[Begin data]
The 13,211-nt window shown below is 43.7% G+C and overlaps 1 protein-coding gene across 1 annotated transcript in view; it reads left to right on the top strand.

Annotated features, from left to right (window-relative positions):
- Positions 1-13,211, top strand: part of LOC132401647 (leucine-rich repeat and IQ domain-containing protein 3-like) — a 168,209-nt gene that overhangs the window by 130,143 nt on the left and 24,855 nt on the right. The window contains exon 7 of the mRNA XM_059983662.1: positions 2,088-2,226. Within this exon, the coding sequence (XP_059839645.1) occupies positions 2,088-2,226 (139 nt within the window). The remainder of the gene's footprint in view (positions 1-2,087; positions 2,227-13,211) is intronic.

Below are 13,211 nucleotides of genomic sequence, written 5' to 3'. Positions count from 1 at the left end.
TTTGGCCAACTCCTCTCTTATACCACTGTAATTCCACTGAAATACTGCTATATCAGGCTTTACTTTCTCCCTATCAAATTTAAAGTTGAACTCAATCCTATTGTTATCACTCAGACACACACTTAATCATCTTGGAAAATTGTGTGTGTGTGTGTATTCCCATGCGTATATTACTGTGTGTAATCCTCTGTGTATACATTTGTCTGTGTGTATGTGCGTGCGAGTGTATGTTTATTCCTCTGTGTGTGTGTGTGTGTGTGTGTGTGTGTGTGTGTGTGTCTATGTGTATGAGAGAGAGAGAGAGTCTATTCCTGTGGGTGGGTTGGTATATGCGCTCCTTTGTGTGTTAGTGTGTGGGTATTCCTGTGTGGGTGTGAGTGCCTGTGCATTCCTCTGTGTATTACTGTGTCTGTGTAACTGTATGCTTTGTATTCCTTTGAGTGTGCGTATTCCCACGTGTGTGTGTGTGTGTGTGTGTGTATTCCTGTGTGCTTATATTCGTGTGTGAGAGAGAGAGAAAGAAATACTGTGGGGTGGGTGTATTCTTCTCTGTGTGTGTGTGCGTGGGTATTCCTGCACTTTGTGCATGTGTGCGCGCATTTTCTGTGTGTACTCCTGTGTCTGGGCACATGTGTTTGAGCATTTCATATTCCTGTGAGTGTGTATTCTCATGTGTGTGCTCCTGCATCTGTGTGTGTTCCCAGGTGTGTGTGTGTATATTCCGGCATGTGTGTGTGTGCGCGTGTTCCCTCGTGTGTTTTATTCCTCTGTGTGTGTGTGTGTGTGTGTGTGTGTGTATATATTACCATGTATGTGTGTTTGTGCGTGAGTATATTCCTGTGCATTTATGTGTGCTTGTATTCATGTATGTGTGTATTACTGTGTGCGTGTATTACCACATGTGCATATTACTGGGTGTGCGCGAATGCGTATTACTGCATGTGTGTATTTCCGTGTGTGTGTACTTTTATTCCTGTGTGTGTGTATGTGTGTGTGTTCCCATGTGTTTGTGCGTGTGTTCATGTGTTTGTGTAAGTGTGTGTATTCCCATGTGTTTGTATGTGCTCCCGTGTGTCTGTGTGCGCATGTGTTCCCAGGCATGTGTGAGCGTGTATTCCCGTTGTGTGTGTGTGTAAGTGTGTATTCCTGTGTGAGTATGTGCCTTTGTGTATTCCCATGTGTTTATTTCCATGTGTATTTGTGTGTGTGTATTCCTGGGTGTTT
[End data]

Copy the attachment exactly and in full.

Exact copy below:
The 13,211-nt window shown below is 43.7% G+C and overlaps 1 protein-coding gene across 1 annotated transcript in view; it reads left to right on the top strand.

Annotated features, from left to right (window-relative positions):
- Positions 1-13,211, top strand: part of LOC132401647 (leucine-rich repeat and IQ domain-containing protein 3-like) — a 168,209-nt gene that overhangs the window by 130,143 nt on the left and 24,855 nt on the right. The window contains exon 7 of the mRNA XM_059983662.1: positions 2,088-2,226. Within this exon, the coding sequence (XP_059839645.1) occupies positions 2,088-2,226 (139 nt within the window). The remainder of the gene's footprint in view (positions 1-2,087; positions 2,227-13,211) is intronic.

Below are 13,211 nucleotides of genomic sequence, written 5' to 3'. Positions count from 1 at the left end.
TTTGGCCAACTCCTCTCTTATACCACTGTAATTCCACTGAAATACTGCTATATCAGGCTTTACTTTCTCCCTATCAAATTTAAAGTTGAACTCAATCCTATTGTTATCACTCAGACACACACTTAATCATCTTGGAAAATTGTGTGTGTGTGTGTATTCCCATGCGTATATTACTGTGTGTAATCCTCTGTGTATACATTTGTCTGTGTGTATGTGCGTGCGAGTGTATGTTTATTCCTCTGTGTGTGTGTGTGTGTGTGTGTGTGTGTGTGTGTGTGTCTATGTGTATGAGAGAGAGAGAGAGTCTATTCCTGTGGGTGGGTTGGTATATGCGCTCCTTTGTGTGTTAGTGTGTGGGTATTCCTGTGTGGGTGTGAGTGCCTGTGCATTCCTCTGTGTATTACTGTGTCTGTGTAACTGTATGCTTTGTATTCCTTTGAGTGTGCGTATTCCCACGTGTGTGTGTGTGTGTGTGTGTGTATTCCTGTGTGCTTATATTCGTGTGTGAGAGAGAGAGAAAGAAATACTGTGGGGTGGGTGTATTCTTCTCTGTGTGTGTGTGCGTGGGTATTCCTGCACTTTGTGCATGTGTGCGCGCATTTTCTGTGTGTACTCCTGTGTCTGGGCACATGTGTTTGAGCATTTCATATTCCTGTGAGTGTGTATTCTCATGTGTGTGCTCCTGCATCTGTGTGTGTTCCCAGGTGTGTGTGTGTATATTCCGGCATGTGTGTGTGTGCGCGTGTTCCCTCGTGTGTTTTATTCCTCTGTGTGTGTGTGTGTGTGTGTGTGTGTGTATATATTACCATGTATGTGTGTTTGTGCGTGAGTATATTCCTGTGCATTTATGTGTGCTTGTATTCATGTATGTGTGTATTACTGTGTGCGTGTATTACCACATGTGCATATTACTGGGTGTGCGCGAATGCGTATTACTGCATGTGTGTATTTCCGTGTGTGTGTACTTTTATTCCTGTGTGTGTGTATGTGTGTGTGTTCCCATGTGTTTGTGCGTGTGTTCATGTGTTTGTGTAAGTGTGTGTATTCCCATGTGTTTGTATGTGCTCCCGTGTGTCTGTGTGCGCATGTGTTCCCAGGCATGTGTGAGCGTGTATTCCCGTTGTGTGTGTGTGTAAGTGTGTATTCCTGTGTGAGTATGTGCCTTTGTGTATTCCCATGTGTTTATTTCCATGTGTATTTGTGTGTGTGTATTCCTGGGTGTTT